The OPA has telegraphed that the rates will drop, but they have not indicated by how much. That much is not a problem. However, when the OPA announced the review, they also mandated that all applications received thereafter – and, worse, any that were in-process but had not yet reached the contract stage – will be subject to the new, unknown pricing. This means that businesses that negotiated deals and submitted applications assuming a certain price now have no idea if they will lose their shirts on those deals.
The OPA’s approach is understandable. If they’d left the door open, and allowed applications to continue under the old pricing, they would have had a stampede on their hands – everyone would have been falling all over one another to get their applications in under the old, higher rates. Instead of taking the hit themselves, the OPA let the industry take the hit instead. And the industry is hurting.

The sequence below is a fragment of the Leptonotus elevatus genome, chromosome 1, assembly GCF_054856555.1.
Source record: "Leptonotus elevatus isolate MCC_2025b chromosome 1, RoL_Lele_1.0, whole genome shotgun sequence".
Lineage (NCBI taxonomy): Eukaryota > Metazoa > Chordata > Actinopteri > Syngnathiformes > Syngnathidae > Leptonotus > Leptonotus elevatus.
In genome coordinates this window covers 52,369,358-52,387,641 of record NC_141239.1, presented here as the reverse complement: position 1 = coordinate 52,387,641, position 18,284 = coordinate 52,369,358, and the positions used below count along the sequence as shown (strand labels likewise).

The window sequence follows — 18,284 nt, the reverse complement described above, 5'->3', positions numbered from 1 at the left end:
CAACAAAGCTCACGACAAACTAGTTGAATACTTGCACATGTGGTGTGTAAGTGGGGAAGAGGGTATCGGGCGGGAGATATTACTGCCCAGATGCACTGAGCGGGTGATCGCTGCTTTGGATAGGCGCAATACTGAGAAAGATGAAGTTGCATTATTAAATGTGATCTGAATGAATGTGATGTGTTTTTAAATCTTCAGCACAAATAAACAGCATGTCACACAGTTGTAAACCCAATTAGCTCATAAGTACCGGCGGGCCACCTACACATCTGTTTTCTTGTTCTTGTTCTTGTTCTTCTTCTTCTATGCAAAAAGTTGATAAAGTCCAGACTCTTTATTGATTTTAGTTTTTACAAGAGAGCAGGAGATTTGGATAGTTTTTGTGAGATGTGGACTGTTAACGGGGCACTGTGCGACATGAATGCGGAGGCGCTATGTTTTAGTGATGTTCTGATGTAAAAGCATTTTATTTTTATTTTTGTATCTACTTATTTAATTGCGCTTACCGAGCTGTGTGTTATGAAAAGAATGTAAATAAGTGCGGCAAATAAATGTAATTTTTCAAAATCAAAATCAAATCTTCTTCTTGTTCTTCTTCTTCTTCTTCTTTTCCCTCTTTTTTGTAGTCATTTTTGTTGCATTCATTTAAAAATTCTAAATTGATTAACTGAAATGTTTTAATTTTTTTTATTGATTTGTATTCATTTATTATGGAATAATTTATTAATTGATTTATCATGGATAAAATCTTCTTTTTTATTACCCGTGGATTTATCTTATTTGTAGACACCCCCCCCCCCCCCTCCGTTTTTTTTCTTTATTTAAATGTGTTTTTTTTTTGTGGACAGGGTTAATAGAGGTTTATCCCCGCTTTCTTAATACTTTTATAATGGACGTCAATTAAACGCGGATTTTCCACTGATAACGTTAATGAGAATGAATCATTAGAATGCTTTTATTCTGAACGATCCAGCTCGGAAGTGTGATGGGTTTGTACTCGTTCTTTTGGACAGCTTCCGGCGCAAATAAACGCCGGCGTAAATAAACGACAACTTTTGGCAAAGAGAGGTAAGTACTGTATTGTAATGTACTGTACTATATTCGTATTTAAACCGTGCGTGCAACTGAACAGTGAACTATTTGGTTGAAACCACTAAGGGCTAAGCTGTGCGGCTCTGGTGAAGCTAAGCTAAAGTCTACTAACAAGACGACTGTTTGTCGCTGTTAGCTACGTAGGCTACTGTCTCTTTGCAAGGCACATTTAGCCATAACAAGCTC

An automatic digression schedule would have avoided this conundrum. In the future, the OPA should specify a recognized industry metric to use as the basis for price digression. It should publish this metric on a regular basis. And, it should reduce FIT rates according to that metric on as regular and frequent a schedule as is practical. This will ensure that the industry remains competitive, and that FIT rate reductions don’t send it into a tailspin every couple of years. It will also avoid the need for the OPA to set an arbitrary cap on installed capacity.
However, this scenario will result in an organic pattern of growth that will not respect the target in the LTEP.
The Plan was based on what was thought possible at the time it was written. It already appears that the target for PV is too timid. The goals for other renewables may prove likewise. It is important that the Ontario Ministry of Energy not shackle itself to the targets contained in the LTEP. It must retain the flexibility to revise the figures for renewable energy upward if the industry demonstrates that it is capable. It must find ways to buy time, to postpone the huge, irreversible, and open-ended commitment of taxpayer cash required to refurbish Ontario’s aging nuclear plants.
Nobody knows just what renewable energy can do. As the picture becomes clearer, the Ministry must do everything it can to keep its options open.